Dynamics of liquid rope coiling.
ABSTRACT We present a combined experimental and numerical investigation of the coiling of a liquid "rope" falling on a solid surface, focusing on three little-explored aspects of the phenomenon: The time dependence of "inertio-gravitational" coiling, the systematic dependence of the radii of the coil and the rope on the experimental parameters, and the "secondary buckling" of the columnar structure generated by high-frequency coiling. Inertio-gravitational coiling is characterized by oscillations between states with different frequencies, and we present experimental observations of four distinct branches of such states in the frequency-fall height space. The transitions between coexisting states have no characteristic period, may take place with or without a change in the sense of rotation, and usually (but not always) occur via an intermediate "figure of eight" state. We present extensive laboratory measurements of the radii of the coil and of the rope within it, and show that they agree well with the predictions of a "slender-rope" numerical model. Finally, we use dimensional analysis to reveal a systematic variation of the critical column height for secondary buckling as a function of (dimensionless) flow rate and surface tension parameters.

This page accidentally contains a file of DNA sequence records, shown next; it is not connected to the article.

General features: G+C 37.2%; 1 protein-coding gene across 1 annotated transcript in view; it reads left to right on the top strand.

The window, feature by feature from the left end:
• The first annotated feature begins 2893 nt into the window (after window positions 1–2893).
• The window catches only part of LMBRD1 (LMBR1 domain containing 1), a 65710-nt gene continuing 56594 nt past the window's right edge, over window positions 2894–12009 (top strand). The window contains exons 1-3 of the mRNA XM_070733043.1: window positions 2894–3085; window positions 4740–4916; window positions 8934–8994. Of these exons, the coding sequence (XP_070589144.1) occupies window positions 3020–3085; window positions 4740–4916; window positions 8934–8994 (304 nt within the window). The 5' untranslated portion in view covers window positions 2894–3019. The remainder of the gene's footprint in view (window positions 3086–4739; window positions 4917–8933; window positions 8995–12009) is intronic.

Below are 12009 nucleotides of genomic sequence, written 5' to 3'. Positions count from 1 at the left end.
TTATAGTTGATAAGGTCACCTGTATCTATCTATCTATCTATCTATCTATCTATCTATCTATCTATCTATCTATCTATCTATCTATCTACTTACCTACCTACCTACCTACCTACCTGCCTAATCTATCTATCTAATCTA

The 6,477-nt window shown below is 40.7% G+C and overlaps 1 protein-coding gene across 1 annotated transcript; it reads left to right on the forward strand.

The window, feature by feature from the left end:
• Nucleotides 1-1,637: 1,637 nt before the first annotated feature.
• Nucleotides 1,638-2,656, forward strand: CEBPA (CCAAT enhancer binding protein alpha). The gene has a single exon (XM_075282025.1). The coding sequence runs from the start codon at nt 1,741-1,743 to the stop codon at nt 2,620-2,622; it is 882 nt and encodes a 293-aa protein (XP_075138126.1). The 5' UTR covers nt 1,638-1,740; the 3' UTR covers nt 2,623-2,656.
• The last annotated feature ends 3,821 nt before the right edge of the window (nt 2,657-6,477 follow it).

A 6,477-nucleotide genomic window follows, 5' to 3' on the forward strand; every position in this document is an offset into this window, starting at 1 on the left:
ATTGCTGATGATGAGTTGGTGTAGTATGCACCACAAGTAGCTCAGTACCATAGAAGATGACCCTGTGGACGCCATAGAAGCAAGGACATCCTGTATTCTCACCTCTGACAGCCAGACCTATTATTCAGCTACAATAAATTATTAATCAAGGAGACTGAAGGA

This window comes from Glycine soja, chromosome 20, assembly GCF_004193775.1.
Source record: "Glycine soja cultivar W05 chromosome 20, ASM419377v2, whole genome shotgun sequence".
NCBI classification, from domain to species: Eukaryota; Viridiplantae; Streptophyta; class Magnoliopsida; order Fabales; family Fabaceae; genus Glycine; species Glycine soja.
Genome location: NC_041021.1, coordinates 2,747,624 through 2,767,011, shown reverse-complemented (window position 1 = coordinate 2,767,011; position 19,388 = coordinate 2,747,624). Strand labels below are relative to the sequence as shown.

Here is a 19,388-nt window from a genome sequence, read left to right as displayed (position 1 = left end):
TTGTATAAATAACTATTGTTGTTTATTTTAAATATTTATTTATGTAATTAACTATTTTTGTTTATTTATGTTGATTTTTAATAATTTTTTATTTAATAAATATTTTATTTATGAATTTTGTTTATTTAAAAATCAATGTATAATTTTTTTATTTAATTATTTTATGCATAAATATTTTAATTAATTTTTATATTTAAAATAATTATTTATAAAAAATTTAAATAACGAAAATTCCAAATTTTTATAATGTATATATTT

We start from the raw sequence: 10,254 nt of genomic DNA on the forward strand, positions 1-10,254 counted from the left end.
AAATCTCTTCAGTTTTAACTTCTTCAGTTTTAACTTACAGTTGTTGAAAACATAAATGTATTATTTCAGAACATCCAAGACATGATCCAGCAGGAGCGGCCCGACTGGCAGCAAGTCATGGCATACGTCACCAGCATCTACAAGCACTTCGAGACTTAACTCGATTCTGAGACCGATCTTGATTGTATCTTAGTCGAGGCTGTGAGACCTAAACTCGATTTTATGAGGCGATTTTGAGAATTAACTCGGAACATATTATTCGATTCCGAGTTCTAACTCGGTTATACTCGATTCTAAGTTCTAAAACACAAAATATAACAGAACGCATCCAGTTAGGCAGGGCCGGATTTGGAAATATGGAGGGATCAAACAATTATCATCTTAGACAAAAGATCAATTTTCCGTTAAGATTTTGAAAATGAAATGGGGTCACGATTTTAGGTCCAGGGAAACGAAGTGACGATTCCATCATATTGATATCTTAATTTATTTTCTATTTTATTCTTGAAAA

- Nature 03/1998; 392(6672):140-1. · 38.60 Impact Factor
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ABSTRACT: We present an experimental study of the coiling instability of a liquid "rope" falling on a solid surface. Coiling can occur in three different regimes--viscous, gravitational, or inertial--depending on the fluid viscosity and density, the fall height, and the flow rate. The competition among the different forces causes the coiling frequency first to decrease and subsequently to increase with increasing height. We also observe an oscillation between two coiling states in the gravitational-to-inertial transitional range, reflecting the multivaluedness of the dependence of coiling frequency on fall height. The data can be rescaled in a universal way, and agree very well with numerically predicted coiling frequencies.Physical Review Letters 12/2004; 93(21):214502. · 7.94 Impact Factor